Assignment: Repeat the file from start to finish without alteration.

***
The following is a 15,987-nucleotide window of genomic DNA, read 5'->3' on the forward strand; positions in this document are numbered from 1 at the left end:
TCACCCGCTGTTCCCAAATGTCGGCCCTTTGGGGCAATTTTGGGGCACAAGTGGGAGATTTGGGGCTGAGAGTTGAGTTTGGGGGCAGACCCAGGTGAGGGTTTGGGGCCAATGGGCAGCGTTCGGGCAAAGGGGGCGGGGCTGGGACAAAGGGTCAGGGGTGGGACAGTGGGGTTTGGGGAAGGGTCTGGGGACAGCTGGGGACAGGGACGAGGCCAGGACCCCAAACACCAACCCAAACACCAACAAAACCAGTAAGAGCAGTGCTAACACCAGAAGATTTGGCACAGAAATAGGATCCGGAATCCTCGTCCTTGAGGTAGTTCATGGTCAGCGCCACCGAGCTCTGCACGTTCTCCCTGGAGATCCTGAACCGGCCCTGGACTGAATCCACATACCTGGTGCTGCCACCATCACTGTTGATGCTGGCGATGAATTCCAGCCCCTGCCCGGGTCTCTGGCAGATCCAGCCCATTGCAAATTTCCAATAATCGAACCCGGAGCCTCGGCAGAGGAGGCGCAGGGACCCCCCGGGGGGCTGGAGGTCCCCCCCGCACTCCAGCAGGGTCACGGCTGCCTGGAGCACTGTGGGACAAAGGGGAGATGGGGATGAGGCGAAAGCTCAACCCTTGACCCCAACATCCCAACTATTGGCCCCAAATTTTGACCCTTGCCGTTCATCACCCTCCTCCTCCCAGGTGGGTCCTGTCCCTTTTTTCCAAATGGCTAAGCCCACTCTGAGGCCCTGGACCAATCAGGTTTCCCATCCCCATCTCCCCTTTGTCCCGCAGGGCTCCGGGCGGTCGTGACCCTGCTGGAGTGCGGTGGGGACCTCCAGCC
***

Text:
The following is a 15,987-nucleotide window of genomic DNA, read 5'->3' on the forward strand; positions in this document are numbered from 1 at the left end:
TCACCCGCTGTTCCCAAATGTCGGCCCTTTGGGGCAATTTTGGGGCACAAGTGGGAGATTTGGGGCTGAGAGTTGAGTTTGGGGGCAGACCCAGGTGAGGGTTTGGGGCCAATGGGCAGCGTTCGGGCAAAGGGGGCGGGGCTGGGACAAAGGGTCAGGGGTGGGACAGTGGGGTTTGGGGAAGGGTCTGGGGACAGCTGGGGACAGGGACGAGGCCAGGACCCCAAACACCAACCCAAACACCAACAAAACCAGTAAGAGCAGTGCTAACACCAGAAGATTTGGCACAGAAATAGGATCCGGAATCCTCGTCCTTGAGGTAGTTCATGGTCAGCGCCACCGAGCTCTGCACGTTCTCCCTGGAGATCCTGAACCGGCCCTGGACTGAATCCACATACCTGGTGCTGCCACCATCACTGTTGATGCTGGCGATGAATTCCAGCCCCTGCCCGGGTCTCTGGCAGATCCAGCCCATTGCAAATTTCCAATAATCGAACCCGGAGCCTCGGCAGAGGAGGCGCAGGGACCCCCCGGGGGGCTGGAGGTCCCCCCCGCACTCCAGCAGGGTCACGGCTGCCTGGAGCACTGTGGGACAAAGGGGAGATGGGGATGAGGCGAAAGCTCAACCCTTGACCCCAACATCCCAACTATTGGCCCCAAATTTTGACCCTTGCCGTTCATCACCCTCCTCCTCCCAGGTGGGTCCTGTCCCTTTTTTCCAAATGGCTAAGCCCACTCTGAGGCCCTGGACCAATCAGGTTTCCCATCCCCATCTCCCCTTTGTCCCGCAGGGCTCCGGGCGGTCGTGACCCTGCTGGAGTGCGGTGGGGACCTCCAGCC